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Optimising Façade Designs for Wind Loads


A façade typically represents 30 per cent of the total development cost. The taller and more complex the building becomes, the figures escalate. A key component of the cost is the thickness of glass, framing members and size of brackets – all of which are largely dictated by the wind loads that the building is subjected to. I

In today’s world, tall buildings dominate the skyline thus defining the prosperity of any modern city. Over the last two decades, the number of tall buildings over 200m in height has increased by 352 per cent (Reference CTBHU Research) and is growing. An estimate shows that Asia alone accounts
for more than 70 per cent of high buildings, which are above +200 m, globally.

With the early involvement of façade engineering expertise, savings can be made through coordination of the structural design. Added value can be achieved with a façade design that is sympathetic to the local environment, meets the performance parameters and maximises a development’s overall value.

Advanced engineering methods should be considered when optimising the façade design for wind loads. These include wind tunnel testing and Computational Fluid Dynamics (CFD). The application and benefits of these methods are discussed in the context of two case studies: Port Baku Towers 2 in Azerbaijan and Mitre Square in London.

The Challenge

Wind pressure assessment is a key parameter when designing the façade. The accurate prediction of wind pressure becomes more critical while dealing with complex and high-rise structures. It not only helps to mitigate wind-induced damages, such as broken glass and failure of the façade structure or components but also directly correlates to the initial high capital cost of the façade.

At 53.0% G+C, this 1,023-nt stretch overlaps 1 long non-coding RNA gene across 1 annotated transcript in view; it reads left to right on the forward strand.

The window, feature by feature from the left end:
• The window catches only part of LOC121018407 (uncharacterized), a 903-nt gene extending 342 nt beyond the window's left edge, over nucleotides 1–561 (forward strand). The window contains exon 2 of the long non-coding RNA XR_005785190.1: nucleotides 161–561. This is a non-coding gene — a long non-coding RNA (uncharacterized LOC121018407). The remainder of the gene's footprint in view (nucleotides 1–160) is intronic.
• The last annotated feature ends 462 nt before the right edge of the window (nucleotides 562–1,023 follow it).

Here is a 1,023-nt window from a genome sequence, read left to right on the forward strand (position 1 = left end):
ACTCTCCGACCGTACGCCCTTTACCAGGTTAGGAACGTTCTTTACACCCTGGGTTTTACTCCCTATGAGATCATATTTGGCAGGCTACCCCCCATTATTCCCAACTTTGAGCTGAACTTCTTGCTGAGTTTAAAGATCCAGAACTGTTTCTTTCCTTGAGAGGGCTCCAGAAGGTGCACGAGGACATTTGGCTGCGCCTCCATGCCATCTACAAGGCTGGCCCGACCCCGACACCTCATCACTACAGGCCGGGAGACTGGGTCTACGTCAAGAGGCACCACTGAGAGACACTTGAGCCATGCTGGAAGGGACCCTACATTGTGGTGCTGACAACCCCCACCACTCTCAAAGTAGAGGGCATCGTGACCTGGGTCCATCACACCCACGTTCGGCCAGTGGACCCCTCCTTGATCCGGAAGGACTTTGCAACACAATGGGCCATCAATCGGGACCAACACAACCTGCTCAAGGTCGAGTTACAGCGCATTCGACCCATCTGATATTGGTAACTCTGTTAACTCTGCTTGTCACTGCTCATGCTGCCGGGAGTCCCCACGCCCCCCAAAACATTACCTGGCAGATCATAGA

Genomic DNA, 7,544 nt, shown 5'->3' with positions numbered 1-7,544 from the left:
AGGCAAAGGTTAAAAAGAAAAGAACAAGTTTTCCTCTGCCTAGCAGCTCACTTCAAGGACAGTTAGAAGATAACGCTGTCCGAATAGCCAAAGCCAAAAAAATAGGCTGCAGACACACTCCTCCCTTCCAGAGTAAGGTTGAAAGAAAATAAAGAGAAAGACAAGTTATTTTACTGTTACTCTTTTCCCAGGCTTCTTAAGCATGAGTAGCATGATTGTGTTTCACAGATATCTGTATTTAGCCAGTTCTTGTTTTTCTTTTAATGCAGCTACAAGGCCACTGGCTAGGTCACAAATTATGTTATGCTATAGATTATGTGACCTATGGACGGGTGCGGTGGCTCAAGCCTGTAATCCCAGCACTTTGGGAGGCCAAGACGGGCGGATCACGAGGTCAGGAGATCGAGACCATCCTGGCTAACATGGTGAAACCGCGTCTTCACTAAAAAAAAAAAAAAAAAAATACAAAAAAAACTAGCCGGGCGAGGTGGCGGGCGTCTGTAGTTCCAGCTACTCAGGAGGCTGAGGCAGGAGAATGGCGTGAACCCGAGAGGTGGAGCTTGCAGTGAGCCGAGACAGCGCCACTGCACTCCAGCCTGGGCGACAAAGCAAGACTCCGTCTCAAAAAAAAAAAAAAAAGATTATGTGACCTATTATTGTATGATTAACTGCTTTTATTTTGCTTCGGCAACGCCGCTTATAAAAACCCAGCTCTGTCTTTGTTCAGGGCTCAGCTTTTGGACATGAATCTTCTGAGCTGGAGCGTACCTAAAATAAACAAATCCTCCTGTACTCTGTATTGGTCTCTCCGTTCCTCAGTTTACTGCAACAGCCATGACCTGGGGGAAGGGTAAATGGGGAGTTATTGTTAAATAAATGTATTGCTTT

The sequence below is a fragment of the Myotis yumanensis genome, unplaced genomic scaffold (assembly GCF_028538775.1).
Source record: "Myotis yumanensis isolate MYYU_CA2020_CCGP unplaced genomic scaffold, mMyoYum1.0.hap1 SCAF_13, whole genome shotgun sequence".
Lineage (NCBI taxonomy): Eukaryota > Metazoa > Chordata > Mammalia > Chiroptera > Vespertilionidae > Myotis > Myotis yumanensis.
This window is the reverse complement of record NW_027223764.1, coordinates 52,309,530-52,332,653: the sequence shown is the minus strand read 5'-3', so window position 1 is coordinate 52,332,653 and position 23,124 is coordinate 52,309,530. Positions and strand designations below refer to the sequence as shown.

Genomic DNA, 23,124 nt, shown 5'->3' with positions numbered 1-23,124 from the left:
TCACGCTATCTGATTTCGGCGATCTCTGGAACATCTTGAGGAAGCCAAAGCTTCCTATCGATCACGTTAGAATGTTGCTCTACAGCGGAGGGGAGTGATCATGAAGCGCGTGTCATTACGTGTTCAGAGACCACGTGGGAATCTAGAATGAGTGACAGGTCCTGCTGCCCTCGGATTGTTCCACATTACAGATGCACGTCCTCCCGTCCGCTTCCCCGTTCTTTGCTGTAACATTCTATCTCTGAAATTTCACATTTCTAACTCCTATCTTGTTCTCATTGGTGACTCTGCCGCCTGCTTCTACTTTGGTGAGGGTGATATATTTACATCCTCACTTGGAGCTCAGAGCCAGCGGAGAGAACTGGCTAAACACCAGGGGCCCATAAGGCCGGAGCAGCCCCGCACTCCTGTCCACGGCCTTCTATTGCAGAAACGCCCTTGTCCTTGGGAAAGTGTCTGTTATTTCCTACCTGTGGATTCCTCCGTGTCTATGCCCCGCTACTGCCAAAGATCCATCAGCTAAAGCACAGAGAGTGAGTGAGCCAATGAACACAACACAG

Creechurch Place
Creechurch Place – optimising the façade design for wind loads

Accurate prediction of wind pressures is essential at an early stage of development to ensure the feasibility of a façade design in terms of safety and economics. While dealing with complex and tall buildings, it is always recommended to use a scaled wind tunnel test as results have shown that the wind loads calculated based on codes can be too conservative compared to wind tunnel tests and potentially lead to higher façade costs.

In the case of tall and complex buildings, CFD wind simulations should be considered in the earlier stages to assess the risk associated with the desired architectural intent. It provides façade engineers sufficient information to calculate the façade system structure based on localised pressures rather than the overall pressure.

The movements and deformations that need to be considered while designing the façade include differential column shortening, lateral story drift, building racking, slab and beam edge deflections and building vibrations.